Sea Turtle Predators
Sea Turtle Predators
Life for a sea turtle may seem relaxing and carefree, but they do have plenty of predators to consider. They can
be in the water or on land. In fact, up to 90% of the eggs that are laid won’t have a sea turtle that makes it to
last the first year of life due to such predators. This is a huge concern because that is affecting the overall
number of them that remain on Earth.
The biggest danger to sea turtles is humans. For centuries they have been hunted for their meat and their
shells. In many locations the eggs they deposited were taken as sources of food so there was no chance of them
hatching and the cycle of life continuing. Even with protective measures in place and conservation efforts, these
events continue to take place all over the world.
The fact that humans continue to take over the natural environment of sea turtles is also a concern. It is
estimated that approximately 150,000 of them die annually due to boating accidents or getting caught up in fishing
nets designed to capture other forms of aquatic life. Noise pollution has been known to scare female sea turtles
too. As a result they won’t go to the shore to deposit eggs. Instead they will just stay in the water.
Yet the water is also a problem for the sea turtles due to humans. There is so much waste and pollution in them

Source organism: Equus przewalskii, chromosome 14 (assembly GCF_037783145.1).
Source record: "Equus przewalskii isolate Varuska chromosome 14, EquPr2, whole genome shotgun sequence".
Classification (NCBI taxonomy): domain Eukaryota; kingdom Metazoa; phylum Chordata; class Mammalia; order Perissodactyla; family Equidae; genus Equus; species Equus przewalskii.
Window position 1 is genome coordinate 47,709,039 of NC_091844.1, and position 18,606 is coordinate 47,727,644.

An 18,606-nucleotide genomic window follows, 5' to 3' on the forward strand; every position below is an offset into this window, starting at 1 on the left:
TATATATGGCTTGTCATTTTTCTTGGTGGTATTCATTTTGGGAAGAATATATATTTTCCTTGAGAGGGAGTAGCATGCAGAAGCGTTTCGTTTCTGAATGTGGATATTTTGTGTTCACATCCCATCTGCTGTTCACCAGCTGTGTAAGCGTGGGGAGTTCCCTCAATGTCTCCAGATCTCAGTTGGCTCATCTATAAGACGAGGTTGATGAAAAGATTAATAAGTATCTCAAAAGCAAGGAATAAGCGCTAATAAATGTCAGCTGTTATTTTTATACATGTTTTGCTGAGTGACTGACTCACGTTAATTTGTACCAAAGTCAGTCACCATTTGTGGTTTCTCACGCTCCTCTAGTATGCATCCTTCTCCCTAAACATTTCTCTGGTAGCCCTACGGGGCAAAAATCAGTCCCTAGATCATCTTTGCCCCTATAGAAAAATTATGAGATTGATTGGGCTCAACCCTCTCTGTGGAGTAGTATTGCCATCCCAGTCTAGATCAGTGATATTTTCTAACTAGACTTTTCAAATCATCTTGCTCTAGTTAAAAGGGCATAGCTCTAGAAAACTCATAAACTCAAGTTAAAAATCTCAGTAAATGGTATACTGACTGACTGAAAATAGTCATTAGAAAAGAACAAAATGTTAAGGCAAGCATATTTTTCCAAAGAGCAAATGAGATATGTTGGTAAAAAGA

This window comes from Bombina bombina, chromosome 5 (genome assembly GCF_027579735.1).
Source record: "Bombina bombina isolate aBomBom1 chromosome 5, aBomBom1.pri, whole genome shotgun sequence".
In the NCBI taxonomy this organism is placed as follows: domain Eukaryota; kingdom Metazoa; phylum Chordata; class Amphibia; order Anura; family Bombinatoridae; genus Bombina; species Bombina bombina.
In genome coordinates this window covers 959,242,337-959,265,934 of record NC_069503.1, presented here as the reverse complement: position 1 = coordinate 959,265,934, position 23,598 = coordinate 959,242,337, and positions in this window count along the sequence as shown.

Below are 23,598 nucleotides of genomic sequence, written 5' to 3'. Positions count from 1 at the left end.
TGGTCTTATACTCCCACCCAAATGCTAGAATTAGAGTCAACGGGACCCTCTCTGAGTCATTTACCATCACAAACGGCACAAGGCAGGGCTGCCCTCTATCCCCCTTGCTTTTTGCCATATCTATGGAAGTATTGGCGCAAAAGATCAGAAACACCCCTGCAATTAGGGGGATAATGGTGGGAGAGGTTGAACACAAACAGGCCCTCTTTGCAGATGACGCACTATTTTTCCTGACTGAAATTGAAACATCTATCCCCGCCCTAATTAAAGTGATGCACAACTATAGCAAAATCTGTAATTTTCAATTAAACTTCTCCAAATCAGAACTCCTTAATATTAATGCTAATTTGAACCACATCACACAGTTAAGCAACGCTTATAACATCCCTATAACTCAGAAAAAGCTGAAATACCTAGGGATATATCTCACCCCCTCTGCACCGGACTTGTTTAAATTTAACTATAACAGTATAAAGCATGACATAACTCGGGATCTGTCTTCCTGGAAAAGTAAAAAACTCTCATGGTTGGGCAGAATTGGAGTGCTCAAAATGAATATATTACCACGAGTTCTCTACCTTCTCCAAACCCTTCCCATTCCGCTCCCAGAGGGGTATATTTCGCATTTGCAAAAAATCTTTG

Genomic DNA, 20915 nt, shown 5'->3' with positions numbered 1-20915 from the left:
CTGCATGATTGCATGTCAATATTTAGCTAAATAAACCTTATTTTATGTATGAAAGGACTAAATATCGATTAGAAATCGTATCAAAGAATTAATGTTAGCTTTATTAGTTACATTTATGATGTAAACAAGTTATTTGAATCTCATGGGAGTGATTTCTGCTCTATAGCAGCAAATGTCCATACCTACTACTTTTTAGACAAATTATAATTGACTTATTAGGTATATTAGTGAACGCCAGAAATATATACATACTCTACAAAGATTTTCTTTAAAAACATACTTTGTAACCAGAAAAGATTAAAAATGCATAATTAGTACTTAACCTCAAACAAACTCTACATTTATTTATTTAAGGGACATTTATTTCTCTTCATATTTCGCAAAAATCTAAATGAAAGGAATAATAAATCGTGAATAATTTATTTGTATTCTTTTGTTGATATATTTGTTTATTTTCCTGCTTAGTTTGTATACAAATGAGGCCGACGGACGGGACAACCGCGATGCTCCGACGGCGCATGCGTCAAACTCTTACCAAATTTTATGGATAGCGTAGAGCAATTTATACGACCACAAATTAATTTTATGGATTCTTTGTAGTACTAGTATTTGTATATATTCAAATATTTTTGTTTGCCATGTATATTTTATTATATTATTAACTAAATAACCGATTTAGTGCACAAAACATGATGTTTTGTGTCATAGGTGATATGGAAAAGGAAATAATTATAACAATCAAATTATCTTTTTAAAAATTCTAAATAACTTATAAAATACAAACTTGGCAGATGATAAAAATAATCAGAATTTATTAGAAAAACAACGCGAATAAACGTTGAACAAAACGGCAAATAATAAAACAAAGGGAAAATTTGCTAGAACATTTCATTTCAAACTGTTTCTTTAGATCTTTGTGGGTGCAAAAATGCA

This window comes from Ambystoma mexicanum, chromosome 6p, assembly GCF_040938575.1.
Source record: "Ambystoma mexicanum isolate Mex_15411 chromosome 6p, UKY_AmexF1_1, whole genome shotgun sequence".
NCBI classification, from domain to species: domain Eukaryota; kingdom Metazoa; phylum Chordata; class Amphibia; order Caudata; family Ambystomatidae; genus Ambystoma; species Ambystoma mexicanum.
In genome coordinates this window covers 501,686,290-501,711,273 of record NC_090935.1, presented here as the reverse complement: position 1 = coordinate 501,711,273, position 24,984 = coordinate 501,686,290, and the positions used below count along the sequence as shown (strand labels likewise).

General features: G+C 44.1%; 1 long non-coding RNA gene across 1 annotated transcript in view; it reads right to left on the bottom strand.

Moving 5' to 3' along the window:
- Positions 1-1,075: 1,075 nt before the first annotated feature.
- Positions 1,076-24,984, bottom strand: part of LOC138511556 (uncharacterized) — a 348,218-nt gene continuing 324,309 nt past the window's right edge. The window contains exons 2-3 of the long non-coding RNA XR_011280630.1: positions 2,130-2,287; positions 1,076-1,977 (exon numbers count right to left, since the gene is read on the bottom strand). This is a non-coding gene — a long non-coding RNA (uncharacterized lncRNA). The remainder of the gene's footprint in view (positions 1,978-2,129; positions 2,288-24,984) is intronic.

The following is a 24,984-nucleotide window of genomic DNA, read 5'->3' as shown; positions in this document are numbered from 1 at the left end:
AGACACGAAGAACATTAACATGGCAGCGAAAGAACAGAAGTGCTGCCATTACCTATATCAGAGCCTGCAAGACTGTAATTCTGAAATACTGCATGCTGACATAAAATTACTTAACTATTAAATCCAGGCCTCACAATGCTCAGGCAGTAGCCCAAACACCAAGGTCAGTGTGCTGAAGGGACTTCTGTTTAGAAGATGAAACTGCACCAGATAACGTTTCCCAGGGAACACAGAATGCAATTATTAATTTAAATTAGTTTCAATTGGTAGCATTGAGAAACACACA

that they can develop different types of viruses and diseases that kill off large numbers of them.
The number of animal predators for sea turtles decreases as they get older and bigger. The new younglings are
the one most commonly attacked. On land they may be consumed by foxes, dogs, birds, raccoons, crabs, lizards, and
even dingos. It will really depend on what is found around their habitat.
In the water sea turtles have to worry about sharks and whales. While they do have protective shells, both
sharks and whales can bite through them without any problem at all. Therefore they aren’t as well protected as some
people would think. As sea turtles have to move from their own natural habitat due to nature and humans, they are
going to encounter more of these predators.
The risk of being consumed by a predator also depends on the type of sea turtle and their habits. For example
some of them have coloring that helps to hide them and to protect them in the water. Those that grow to be very
large are less likely to be bothered than those of medium or small size. Most species of sea turtles deposit their
eggs on land at night. However, a few of them will do so during the day and that is more of a risk. There are also
some sea turtles that go to land to bask in the sun. They too are more likely to be killed by land predators.
Even with all of the predators out there for sea turtles in their natural environment, it is the actions of
humans that are leading to their overall demise. Their interactions with other animals doesn’t seem to be enough to
reduce the overall numbers. Some human actions have helped to reduce the number of younglings being killed though
soon after being hatched. These efforts include fencing off areas where the sea turtles nest from human access.
They also include helping younglings by physically removing them from their eggs and placing them directly into
the water. Hopefully these types of actions will help to account for the various predators including humans that
have threatened the overall existence of sea turtles.